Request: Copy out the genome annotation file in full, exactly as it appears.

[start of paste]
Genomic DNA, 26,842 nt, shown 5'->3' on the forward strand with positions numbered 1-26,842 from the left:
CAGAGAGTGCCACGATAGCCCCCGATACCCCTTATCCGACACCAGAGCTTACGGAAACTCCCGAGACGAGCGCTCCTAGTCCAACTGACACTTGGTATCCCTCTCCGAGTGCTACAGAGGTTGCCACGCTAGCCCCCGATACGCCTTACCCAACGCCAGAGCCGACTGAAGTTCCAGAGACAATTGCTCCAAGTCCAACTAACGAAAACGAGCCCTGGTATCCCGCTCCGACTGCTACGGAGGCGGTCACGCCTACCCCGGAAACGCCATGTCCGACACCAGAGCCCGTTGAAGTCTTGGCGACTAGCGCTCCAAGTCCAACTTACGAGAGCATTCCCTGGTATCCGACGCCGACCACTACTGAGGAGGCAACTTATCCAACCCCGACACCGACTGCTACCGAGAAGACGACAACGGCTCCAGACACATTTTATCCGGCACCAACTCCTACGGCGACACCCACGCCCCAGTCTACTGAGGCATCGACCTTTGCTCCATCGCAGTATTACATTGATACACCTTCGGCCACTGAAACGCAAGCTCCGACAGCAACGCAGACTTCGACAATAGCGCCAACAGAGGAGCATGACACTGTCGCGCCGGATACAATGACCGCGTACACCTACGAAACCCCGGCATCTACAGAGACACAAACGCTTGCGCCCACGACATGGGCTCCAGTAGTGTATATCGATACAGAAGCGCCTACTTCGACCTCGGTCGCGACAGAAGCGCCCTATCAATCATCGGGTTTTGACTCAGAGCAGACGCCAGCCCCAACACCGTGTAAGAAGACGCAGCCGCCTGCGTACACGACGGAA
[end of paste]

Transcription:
Genomic DNA, 26,842 nt, shown 5'->3' on the forward strand with positions numbered 1-26,842 from the left:
CAGAGAGTGCCACGATAGCCCCCGATACCCCTTATCCGACACCAGAGCTTACGGAAACTCCCGAGACGAGCGCTCCTAGTCCAACTGACACTTGGTATCCCTCTCCGAGTGCTACAGAGGTTGCCACGCTAGCCCCCGATACGCCTTACCCAACGCCAGAGCCGACTGAAGTTCCAGAGACAATTGCTCCAAGTCCAACTAACGAAAACGAGCCCTGGTATCCCGCTCCGACTGCTACGGAGGCGGTCACGCCTACCCCGGAAACGCCATGTCCGACACCAGAGCCCGTTGAAGTCTTGGCGACTAGCGCTCCAAGTCCAACTTACGAGAGCATTCCCTGGTATCCGACGCCGACCACTACTGAGGAGGCAACTTATCCAACCCCGACACCGACTGCTACCGAGAAGACGACAACGGCTCCAGACACATTTTATCCGGCACCAACTCCTACGGCGACACCCACGCCCCAGTCTACTGAGGCATCGACCTTTGCTCCATCGCAGTATTACATTGATACACCTTCGGCCACTGAAACGCAAGCTCCGACAGCAACGCAGACTTCGACAATAGCGCCAACAGAGGAGCATGACACTGTCGCGCCGGATACAATGACCGCGTACACCTACGAAACCCCGGCATCTACAGAGACACAAACGCTTGCGCCCACGACATGGGCTCCAGTAGTGTATATCGATACAGAAGCGCCTACTTCGACCTCGGTCGCGACAGAAGCGCCCTATCAATCATCGGGTTTTGACTCAGAGCAGACGCCAGCCCCAACACCGTGTAAGAAGACGCAGCCGCCTGCGTACACGACGGAA